The Palestinian prime minister, Ahmed Qurei, and his government submitted their resignations Thursday as the radical Islamic faction Hamas appeared to have scored a major upset and defeated the ruling Fatah party in parliamentary elections.

However, no official results were expected until Thursday evening.

Fatah, which has dominated Palestinian politics for decades, was favored in Wednesday’s election and exit polls released after the polls closed projected Fatah as the winner by a narrow margin.

But on Thursday morning, Hamas leaders claimed their own count showed that the group was winning an outright majority in the 132-seat Palestinian Legislative Council. Sixty-seven seats are needed for a majority, and Ismail Haniya, a senior Hamas leader, said the group expected to at least 70. ~International Herald-Tribune

CNN’s latest is that Hamas has won a “landslide victory,” and if the reported results are correct it will gave Hamas an outright majority of 76 to Fatah’s mere 43 in an election that saw approximately 78% turnout. Representative democracy has “worked” in Palestine: we now know exactly what “the people” want and have one more example why they should not be asked the question in the first place.

If the conventional wisdom about Iraq’s elections is right (the fragmentation and division of power among myriad partues are supposedly good things, as they will make moderation and compromise unavoidable), the opposite will apply here: Hamas will have no need to moderate its language or change its “policies.” We can safely say that the Palestinian elections are a disaster–for the Palestinians. Israel will take this as a sign that Palestinians do not seriously want a negotiated settlement, which will strengthen the hand of Likud and the National Religious Party and undermine the already weakened appeal of Kadima. Yes, democracy has come to Palestine–the only question is whether Palestine will survive it.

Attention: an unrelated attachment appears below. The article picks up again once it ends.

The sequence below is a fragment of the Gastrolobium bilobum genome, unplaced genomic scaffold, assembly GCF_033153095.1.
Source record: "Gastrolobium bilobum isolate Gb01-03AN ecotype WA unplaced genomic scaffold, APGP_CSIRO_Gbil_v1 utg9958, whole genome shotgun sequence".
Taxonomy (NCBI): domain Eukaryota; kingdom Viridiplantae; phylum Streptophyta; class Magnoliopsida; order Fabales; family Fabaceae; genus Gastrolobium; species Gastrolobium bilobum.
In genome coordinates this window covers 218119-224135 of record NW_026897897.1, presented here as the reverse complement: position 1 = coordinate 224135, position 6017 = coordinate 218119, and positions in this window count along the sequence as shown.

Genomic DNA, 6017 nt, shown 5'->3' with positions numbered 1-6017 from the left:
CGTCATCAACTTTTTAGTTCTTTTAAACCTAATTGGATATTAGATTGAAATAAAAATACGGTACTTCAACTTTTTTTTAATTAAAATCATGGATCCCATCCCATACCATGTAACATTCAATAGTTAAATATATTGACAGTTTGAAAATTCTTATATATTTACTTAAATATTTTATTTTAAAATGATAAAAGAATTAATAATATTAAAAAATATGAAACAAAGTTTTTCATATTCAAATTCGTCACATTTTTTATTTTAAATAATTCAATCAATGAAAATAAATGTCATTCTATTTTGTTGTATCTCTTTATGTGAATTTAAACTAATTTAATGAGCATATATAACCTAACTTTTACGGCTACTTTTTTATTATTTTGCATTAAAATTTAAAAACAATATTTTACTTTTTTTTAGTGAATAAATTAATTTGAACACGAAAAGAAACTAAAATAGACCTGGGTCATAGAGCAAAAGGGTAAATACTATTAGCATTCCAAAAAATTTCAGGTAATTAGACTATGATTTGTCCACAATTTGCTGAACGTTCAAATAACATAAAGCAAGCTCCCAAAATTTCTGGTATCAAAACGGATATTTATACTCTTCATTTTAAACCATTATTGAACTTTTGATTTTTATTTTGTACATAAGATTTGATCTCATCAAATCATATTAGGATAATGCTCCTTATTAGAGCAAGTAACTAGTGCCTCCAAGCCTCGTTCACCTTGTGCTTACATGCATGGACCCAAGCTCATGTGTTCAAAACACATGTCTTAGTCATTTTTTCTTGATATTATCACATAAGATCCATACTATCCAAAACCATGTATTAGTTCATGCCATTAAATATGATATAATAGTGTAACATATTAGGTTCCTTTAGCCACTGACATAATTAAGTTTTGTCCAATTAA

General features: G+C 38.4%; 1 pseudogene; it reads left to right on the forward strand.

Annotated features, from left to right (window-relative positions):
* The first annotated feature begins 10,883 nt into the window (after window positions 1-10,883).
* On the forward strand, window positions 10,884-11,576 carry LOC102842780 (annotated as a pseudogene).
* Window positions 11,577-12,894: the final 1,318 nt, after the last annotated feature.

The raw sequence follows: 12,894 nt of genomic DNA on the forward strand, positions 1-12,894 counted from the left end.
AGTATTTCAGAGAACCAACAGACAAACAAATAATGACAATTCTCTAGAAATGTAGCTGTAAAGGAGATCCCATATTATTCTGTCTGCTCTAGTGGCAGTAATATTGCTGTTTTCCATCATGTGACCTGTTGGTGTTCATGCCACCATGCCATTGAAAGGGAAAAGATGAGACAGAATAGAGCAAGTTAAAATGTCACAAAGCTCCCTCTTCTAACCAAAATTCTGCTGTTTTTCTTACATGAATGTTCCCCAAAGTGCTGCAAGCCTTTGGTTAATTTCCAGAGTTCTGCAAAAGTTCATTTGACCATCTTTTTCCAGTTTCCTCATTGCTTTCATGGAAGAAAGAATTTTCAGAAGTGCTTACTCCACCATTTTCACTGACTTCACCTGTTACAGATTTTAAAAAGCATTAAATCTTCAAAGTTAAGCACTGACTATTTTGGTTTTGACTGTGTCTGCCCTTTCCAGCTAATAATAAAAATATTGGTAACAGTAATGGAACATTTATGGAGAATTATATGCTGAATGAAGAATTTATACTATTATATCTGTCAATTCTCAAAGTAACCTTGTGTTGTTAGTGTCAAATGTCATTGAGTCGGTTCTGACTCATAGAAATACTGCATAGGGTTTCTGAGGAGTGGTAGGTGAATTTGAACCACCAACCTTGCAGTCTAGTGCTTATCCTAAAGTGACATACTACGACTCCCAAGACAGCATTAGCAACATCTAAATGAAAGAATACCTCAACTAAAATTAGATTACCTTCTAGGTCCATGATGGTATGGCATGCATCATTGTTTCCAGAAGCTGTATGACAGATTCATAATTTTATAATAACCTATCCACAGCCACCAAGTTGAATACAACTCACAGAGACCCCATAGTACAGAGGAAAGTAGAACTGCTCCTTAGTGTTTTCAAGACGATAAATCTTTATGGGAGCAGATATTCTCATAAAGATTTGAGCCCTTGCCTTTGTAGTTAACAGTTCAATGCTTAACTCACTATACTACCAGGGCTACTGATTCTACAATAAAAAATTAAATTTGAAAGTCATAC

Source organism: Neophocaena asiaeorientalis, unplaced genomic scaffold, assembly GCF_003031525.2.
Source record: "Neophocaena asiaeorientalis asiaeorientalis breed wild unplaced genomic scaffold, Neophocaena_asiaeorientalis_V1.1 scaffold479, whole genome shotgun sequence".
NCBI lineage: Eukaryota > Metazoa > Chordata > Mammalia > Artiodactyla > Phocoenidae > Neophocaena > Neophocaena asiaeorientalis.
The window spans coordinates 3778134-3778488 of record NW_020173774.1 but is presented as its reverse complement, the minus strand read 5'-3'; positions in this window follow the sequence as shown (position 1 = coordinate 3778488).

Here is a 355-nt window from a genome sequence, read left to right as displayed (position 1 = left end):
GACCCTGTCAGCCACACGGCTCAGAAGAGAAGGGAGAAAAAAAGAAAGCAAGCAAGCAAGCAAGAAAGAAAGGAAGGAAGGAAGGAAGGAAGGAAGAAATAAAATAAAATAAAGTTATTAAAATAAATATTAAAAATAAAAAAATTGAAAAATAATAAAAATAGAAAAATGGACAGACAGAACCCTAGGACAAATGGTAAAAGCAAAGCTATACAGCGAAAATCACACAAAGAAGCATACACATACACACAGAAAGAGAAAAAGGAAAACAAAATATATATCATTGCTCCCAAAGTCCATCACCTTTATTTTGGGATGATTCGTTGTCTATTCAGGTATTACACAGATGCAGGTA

Many of the headlines following Hamas’ “surprise, upset victory” in Palestinian elections conveyed the shock of Western elites that voters would, given the choice, prefer the more radical and militant faction. This is shock born of the delusion that most people in any given population want peace more than anything else. The “democratic peace” thesis rests on the assumption that the mass of men will almost always prefer peace and that the democratic process will restrain the government from having recourse to war. In fact, many men quite often would prefer war and it is only the restraint of circumstances and authorities that keeps these desires in check. This must especially be true of a people so embittered and radicalised by decades of repression, and whose political discourse (if we can call it that) is filled to the brim with the rhetoric of nationalism and Islamic fundamentalism. This Western sense of shock also comes from the assumption that most will vote for relatively ‘rational’ candidates and will make their decisions based on ‘rational’ grounds. Here are the results of a study showing that, at least as far as Americans are concerned, political decisions that voters make have very little to do with rational thought. Mass politics is, as it must be, emotionally driven.

This is why, in this country, the Bubba Clintons and George W. Bushes flourish in mass democratic politics and both educated men and technocrats fail. The latter, though very different from each other, both have a certain expertise and knowledge that they have honed over years of study or work, which makes it unusually difficult to convey their understanding to a crowd whose acquaintance with the wider world is about as sophisticated as a combination of The History Channel with The Amazing Race. Educated men operate under the illusion that intellect matters in politics, while technocrats believe that people are interested in facts.

The Bubbas know better–people want to be praised, stroked and promised the moon. Above all, they want to be protected (they care not how) and wish to feel superior to other nations (or, if they know they are not superior, they want their weakness explained in terms of the grievances suffered at the hands of the foe). Nationalist Bubbas will promise them the defeat of their (usually imagined) enemies and the aggrandisement of their name. He will assure them that they and their system of government are obviously superior to the rest, even though it should be obvious that any people and system of government capable of choosing such men for supreme power are terribly flawed.

The Bubbas can “connect” with a crowd in a way that a scholar or a policy wonk cannot, because he can speak their language of inchoate desire. For their part, the scholar and policy wonk finds all of this “connecting” a little beneath them and more than a little embarrassing–to do it successfully, they have to acknowledge that everything they think is important in political life is superfluous.